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emesbee

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emesbee last won the day on May 21 2012

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About emesbee

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  1. Thanks, I didn't know that.
  2. Not so sure about the synth in this, but I love Jeff Beck's guitar playing. There is a fairly obvious Indian influence in this performance.
  3. I also heard the full length version on the radio in Adelaide, although I think that might have been a few years later (not sure my memory serves me right though). Yes, Rod Stewart's Maggie May was on his album 'Every Picture Tells A Story' and released as a single in 1971, but recorded in 1970. The Beatles of course recorded Maggie Mae (a somewhat different song) and released it on their 'Let It Be' album in 1970.
  4. My copy of this album arrived a couple of days ago. A thoroughly delightful album, beautifully played and sung by all concerned. These musicians just seem to work together really well. Some very good vocal harmonies, and some nice fiddle playing too. This review says it all really. https://www.folkradio.co.uk/2018/11/julie-fowlis-doorley-conway-mcintyre-allt/
  5. I'd never heard the term sealion used in that way before, so did a bit of a search. The cartoon was a lucky hit, I guess.
  6. Sealions? Passive aggressive marine mammals?
  7. Didn't even know there was an ignore list. Not something I've had cause to use on this forum anyway, and hope I never do. If I do see comments that I don't like for whatever reason, then I simply don't engage.
  8. Certainly a wealth of opinions, as well as a fair bit of knowledge, just as long as you fall down the right hole! Welcome aboard Davo, from yet another SA member.
  9. Says German in the link, and their website has a .de extension, so definitely German by the look of it.
  10. LAU - Midnight and Closedown The new album from LAU, a Scottish trio consisting of Kis Drever (guitar and vocals), Martin Green (accordion, piano, electronics) and Aidan O'Rourke (fiddle). Reviews of this album seem to be generally favourable but I'm afraid I don't agree with them. They are all fine musicians, and I thoroughly enjoyed seeing them perform live at Womadelaide a few years ago, but this album just doesn't work for me. The devil in the details is 'electronics'. Every song here seems to be underlaid by some sort of electronic programming. I was hoping to hear some inspiring fiddle playing from Aidan O'Rourke (check out his earlier recordings with Tabache), but there is very little of it here. The songs, too, are nothing special, I'm afraid it all sounds a bit lacklustre to me. There are some rumours going around that this may be their last album, but they haven't confirmed that. The album title might suggest it though. If they are going to continue together as a band, then personally I think they should ditch the electronics, and get back to some good straightforward playing. If their heart isn't in it though, then perhaps it is time to take a break.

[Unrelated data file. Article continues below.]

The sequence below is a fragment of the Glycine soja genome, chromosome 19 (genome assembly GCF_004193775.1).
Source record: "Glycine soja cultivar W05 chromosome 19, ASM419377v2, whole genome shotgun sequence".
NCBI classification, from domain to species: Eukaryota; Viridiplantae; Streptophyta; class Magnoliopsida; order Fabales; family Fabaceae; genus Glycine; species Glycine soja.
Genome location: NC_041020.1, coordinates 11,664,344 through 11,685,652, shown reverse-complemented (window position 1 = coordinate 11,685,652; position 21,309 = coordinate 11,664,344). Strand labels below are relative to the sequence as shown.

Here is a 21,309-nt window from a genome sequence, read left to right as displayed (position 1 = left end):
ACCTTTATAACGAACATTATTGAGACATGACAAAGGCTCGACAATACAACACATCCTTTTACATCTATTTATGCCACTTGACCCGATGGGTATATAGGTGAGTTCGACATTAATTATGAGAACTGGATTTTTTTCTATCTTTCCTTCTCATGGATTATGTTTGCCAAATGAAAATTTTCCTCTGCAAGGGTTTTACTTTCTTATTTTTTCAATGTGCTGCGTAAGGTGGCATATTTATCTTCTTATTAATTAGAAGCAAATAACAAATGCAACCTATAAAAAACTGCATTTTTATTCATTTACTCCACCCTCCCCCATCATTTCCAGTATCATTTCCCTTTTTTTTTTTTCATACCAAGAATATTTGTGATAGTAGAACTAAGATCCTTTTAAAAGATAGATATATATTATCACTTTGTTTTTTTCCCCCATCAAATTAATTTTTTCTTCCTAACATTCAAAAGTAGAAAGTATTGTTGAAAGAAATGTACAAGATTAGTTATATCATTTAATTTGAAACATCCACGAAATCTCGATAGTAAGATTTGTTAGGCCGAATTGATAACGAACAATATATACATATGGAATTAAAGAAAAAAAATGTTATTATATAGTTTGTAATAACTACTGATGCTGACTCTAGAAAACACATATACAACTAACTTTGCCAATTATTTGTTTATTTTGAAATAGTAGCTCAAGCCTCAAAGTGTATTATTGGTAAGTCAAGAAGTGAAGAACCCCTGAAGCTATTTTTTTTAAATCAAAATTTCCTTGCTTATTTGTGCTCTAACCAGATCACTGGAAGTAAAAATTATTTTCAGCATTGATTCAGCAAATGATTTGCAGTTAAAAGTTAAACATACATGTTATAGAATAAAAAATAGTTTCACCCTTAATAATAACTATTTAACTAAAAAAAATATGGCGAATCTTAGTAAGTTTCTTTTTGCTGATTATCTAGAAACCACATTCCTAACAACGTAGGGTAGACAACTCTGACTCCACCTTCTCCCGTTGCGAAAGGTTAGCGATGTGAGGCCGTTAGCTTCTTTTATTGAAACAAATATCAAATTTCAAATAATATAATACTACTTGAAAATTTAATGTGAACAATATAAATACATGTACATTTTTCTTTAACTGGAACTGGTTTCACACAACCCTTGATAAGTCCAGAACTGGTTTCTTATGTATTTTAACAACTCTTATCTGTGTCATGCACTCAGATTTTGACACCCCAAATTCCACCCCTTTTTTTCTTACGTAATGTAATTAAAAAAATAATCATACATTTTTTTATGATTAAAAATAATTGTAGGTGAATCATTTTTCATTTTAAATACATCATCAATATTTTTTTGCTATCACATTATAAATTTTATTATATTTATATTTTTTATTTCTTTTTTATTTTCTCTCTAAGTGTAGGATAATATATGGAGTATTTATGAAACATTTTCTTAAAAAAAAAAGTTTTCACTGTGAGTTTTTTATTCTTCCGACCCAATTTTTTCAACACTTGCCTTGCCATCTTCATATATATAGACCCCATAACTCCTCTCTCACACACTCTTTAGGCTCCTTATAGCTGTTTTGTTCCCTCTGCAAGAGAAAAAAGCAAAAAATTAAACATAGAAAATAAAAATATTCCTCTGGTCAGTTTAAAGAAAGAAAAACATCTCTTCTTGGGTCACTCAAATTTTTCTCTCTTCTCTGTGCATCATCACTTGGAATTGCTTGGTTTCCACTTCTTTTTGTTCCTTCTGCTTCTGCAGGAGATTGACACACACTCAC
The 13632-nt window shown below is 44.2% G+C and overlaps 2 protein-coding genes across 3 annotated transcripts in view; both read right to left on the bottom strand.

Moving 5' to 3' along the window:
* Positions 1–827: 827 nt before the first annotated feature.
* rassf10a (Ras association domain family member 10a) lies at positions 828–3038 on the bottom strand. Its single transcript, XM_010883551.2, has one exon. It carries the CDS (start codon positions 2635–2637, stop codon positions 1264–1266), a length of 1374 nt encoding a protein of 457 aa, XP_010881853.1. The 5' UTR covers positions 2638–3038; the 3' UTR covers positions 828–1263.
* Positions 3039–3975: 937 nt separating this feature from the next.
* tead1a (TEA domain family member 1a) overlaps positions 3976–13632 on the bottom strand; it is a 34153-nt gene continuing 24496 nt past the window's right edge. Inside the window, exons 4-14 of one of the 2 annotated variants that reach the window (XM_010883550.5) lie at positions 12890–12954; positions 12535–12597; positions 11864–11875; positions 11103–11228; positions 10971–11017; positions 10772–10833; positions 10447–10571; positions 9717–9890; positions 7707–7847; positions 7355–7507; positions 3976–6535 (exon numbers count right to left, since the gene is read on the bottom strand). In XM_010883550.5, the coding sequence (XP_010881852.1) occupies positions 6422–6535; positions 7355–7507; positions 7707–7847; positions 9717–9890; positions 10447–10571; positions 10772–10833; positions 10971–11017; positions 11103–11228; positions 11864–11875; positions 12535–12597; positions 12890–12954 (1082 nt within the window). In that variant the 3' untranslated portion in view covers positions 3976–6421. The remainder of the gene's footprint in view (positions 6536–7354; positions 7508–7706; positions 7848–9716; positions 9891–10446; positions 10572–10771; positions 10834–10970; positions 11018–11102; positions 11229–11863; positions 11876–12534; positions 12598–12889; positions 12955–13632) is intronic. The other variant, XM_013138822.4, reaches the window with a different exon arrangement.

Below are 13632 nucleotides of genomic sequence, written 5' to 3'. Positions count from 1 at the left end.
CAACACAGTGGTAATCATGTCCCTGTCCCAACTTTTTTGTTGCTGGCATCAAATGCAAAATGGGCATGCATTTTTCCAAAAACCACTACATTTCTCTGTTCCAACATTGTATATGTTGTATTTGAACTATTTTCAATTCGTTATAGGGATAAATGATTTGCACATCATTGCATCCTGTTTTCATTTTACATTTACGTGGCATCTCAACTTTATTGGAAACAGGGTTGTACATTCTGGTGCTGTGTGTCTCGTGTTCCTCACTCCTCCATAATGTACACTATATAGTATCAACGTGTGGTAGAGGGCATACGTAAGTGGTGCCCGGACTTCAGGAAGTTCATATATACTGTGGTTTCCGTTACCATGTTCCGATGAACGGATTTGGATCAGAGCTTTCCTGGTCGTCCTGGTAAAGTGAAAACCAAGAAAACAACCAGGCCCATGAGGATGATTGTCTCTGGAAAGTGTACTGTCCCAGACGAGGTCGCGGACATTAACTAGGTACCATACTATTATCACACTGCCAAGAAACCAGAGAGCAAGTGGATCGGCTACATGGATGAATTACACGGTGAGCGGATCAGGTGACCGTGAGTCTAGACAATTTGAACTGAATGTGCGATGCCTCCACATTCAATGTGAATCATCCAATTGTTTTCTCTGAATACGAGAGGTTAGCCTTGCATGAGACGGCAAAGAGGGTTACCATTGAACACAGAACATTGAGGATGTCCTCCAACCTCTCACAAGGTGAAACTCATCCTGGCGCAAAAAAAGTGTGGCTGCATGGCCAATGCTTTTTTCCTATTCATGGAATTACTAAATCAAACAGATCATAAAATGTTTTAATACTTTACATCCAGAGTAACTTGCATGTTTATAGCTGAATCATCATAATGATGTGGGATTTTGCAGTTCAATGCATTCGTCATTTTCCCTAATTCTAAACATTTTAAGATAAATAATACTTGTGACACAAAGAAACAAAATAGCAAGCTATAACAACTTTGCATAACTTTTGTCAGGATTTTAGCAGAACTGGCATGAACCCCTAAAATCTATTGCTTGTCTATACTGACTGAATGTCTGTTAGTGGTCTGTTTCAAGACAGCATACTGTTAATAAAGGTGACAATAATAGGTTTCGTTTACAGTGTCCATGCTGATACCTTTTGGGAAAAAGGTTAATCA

11. Only a few I haven't played yet. Its taken around 30 years for my collection to get to that size. Some haven't been played for a long time though.
  12. CD. My collection is somewhere between 3000 - 3500, and still growing.
  13. Are those the only choices? Think I'll stay at home.
  14. Youn Sun Nah - Immersion The new album from Korean singer Youn Sun Nah. I almost hesitated to post this in the 'jazz - currently spinning' thread as the recording and production style on this album is rather different to her earlier recordings. In her previous albums she has recorded with a group of mainly Swedish jazz musicians, but here electronic keyboards and drum machines are evident, and there appears to be some multi-tracking of her vocals on some songs. It hasn't pleased all of her fans, and I have read some critical reviews from people who prefer her more familiar style. I do share some of the criticisms, but only up to a point. What carries this album is the strength of her voice, and fortunately the production recognises that. In my opinion, her voice has never sounded better, regardless of what one's personal tastes might be regarding the production. As usual, the album is a mixture of original compositions and cover versions. One thing she tends to do on most of her albums is to take some familiar songs and record them in a slowed down fashion. In some cases it works very well indeed, but at other times I don't think she makes the right choice of song for this sort of treatment. In this case the approach works quite well for George Harrison's "Isn't It A Pity" and Marvin Gaye's "Mercy Mercy Me (The Ecology)". Less successful though is her slowed down approach to "You Can't Hurry Love". I almost didn't recognise the song first time I played it. I'm afraid that the up tempo rhythm (as in The Supremes version, or Phil Collins cover) is such an integral part of the song, that it becomes something totally different without it. Having said that, I think there is a lot to enjoy on this album, and I do like it quite a lot. I suspect she is trying to broaden her appeal to a wider audience here, but I think it shows that she is willing to experiment and try something a bit different, which can't be a bad thing. It will be interesting to see where she goes from here. Here is her cover of Marvin Gaye's "Mercy Mercy Me (The Ecology)" And an original composition, "Invincible". The album version of this really highlights the strength of her voice, but I couldn't find a clip of that, so instead here is a live version. Note that the performance here is with a group of jazz musicians and is rather different in style to the album version.
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